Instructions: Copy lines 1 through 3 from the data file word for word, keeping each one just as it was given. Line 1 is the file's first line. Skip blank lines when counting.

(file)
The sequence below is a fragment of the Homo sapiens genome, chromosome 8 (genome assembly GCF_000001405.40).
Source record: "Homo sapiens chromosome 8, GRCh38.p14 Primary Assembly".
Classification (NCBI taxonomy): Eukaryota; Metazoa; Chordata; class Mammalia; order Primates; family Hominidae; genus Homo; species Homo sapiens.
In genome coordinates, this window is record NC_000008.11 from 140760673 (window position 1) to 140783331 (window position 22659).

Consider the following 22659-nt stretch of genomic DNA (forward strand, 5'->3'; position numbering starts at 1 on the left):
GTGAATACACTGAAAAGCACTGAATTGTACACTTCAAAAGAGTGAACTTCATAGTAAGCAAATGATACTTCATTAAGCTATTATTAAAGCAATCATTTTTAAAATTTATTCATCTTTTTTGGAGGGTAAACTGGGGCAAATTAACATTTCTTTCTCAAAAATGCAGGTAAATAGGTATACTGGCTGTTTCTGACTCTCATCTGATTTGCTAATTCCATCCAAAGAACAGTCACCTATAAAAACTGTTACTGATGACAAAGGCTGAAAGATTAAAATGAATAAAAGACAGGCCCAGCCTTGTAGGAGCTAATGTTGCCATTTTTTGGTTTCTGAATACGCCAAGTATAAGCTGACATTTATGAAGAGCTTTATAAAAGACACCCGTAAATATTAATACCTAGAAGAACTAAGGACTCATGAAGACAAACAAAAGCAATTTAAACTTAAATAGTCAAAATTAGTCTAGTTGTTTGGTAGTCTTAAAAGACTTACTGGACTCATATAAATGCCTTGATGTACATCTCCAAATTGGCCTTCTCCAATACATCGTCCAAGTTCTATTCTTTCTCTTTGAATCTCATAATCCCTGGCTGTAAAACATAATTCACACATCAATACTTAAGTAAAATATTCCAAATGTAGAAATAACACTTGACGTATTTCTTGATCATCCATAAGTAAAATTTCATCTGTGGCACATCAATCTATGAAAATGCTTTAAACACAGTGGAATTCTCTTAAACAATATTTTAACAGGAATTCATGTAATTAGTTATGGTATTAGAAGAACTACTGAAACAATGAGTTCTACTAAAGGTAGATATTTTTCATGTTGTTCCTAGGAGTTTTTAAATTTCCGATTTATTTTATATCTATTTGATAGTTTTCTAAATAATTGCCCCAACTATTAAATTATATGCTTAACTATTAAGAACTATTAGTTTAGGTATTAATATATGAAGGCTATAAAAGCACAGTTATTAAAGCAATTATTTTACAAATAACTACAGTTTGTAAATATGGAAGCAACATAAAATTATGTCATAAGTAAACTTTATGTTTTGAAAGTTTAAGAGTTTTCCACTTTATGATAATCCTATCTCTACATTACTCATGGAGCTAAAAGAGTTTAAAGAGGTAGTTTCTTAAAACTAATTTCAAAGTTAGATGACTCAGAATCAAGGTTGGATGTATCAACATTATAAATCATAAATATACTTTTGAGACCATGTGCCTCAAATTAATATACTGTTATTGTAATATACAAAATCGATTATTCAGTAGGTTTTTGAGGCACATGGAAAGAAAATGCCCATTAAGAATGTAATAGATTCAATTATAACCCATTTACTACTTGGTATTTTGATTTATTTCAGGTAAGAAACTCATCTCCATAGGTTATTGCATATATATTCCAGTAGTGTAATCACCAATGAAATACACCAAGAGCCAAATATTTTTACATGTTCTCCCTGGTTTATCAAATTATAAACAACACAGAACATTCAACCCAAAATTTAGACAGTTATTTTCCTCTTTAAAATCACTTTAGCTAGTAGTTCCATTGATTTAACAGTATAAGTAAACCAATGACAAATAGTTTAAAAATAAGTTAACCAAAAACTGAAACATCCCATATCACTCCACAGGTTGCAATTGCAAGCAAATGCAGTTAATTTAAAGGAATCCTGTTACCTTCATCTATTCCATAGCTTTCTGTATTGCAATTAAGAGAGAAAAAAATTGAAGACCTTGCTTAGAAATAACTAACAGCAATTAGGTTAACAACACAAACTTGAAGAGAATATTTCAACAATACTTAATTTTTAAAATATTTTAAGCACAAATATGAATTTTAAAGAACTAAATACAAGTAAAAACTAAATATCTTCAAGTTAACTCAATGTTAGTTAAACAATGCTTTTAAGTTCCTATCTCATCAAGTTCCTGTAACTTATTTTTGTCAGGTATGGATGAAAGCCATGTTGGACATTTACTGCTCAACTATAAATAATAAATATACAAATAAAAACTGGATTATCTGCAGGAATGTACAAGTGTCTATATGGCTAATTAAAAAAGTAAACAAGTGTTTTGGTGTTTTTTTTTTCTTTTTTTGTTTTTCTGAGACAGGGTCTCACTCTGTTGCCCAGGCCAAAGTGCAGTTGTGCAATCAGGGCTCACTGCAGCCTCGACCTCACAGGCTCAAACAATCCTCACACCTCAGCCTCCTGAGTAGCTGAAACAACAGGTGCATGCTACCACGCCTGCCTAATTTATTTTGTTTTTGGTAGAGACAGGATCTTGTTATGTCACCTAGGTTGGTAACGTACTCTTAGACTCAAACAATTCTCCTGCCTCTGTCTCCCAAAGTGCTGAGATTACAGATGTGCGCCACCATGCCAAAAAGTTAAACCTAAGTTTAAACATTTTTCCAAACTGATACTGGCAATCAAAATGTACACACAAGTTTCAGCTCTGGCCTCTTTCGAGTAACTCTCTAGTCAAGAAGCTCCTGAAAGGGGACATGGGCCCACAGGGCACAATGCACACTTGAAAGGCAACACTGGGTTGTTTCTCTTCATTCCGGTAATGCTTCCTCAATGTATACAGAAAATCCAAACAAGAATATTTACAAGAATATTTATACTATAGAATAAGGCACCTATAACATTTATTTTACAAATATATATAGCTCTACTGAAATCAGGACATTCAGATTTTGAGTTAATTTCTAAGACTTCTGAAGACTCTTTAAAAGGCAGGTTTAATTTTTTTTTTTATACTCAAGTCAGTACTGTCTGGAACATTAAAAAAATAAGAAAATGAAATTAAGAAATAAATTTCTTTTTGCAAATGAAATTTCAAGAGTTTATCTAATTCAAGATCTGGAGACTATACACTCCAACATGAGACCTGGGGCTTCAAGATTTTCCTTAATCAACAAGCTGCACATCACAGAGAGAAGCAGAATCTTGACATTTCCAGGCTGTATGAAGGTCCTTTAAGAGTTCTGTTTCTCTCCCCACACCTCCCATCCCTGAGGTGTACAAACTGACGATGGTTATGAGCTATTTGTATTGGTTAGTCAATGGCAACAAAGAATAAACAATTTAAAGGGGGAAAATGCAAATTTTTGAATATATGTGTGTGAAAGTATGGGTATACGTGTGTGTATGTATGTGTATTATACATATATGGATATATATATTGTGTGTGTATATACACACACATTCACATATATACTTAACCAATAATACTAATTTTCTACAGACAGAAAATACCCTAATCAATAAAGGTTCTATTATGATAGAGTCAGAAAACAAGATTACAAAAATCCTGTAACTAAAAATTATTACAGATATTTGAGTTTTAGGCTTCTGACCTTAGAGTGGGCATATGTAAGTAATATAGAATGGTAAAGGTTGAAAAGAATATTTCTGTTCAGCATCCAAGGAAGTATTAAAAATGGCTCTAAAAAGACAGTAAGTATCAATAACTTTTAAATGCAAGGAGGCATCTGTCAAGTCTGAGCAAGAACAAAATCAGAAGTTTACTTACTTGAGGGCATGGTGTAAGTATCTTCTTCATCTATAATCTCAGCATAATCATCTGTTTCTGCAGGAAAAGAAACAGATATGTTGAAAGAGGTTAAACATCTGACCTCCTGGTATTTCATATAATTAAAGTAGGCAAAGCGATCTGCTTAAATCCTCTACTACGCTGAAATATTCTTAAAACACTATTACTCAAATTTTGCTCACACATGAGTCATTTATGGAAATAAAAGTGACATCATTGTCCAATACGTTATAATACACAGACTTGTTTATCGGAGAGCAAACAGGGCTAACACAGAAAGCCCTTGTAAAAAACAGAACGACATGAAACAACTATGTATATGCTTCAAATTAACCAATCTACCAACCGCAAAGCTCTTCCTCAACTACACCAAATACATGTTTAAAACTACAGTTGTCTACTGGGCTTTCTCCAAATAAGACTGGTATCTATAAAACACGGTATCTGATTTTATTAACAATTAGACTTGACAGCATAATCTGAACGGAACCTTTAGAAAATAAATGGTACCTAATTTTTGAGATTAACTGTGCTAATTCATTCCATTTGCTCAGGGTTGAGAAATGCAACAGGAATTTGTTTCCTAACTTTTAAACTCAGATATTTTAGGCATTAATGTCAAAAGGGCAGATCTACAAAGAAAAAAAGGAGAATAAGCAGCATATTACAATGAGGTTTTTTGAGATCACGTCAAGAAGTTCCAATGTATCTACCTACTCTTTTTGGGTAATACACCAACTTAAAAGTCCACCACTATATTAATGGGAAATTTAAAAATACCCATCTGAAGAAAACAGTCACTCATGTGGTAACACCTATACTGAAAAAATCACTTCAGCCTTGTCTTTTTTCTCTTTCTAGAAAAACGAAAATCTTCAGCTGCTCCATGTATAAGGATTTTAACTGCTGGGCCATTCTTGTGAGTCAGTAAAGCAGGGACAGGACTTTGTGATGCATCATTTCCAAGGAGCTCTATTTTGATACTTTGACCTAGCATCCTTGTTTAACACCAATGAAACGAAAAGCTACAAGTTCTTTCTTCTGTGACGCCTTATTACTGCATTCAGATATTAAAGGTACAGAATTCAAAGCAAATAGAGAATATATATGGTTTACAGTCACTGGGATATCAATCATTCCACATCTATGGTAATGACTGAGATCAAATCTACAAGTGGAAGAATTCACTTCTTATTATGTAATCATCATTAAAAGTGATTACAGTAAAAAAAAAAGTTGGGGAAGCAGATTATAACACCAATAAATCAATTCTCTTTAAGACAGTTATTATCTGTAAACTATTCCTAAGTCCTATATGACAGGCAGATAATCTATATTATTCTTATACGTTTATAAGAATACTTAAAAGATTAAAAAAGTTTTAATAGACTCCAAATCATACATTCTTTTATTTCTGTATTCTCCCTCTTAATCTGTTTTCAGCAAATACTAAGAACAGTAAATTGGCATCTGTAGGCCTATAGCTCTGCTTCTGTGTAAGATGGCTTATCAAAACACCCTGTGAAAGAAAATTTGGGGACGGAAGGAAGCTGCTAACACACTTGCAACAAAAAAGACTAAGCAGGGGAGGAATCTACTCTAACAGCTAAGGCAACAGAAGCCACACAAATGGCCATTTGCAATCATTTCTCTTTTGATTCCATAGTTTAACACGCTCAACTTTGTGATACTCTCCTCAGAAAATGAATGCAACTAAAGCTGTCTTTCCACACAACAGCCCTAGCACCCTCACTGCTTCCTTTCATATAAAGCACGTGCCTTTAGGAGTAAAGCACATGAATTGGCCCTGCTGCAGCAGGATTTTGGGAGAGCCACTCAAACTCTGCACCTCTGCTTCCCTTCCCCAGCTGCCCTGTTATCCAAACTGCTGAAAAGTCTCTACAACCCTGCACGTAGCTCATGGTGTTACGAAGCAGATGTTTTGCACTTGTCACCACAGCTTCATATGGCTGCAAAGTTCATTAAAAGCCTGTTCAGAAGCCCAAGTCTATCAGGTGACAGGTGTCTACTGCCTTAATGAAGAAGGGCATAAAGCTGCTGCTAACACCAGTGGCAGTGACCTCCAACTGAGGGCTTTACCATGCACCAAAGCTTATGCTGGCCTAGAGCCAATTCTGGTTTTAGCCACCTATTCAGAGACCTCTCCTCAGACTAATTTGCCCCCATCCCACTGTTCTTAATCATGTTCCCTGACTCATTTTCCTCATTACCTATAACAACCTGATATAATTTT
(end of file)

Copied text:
The sequence below is a fragment of the Homo sapiens genome, chromosome 8 (genome assembly GCF_000001405.40).
Source record: "Homo sapiens chromosome 8, GRCh38.p14 Primary Assembly".
Classification (NCBI taxonomy): Eukaryota; Metazoa; Chordata; class Mammalia; order Primates; family Hominidae; genus Homo; species Homo sapiens.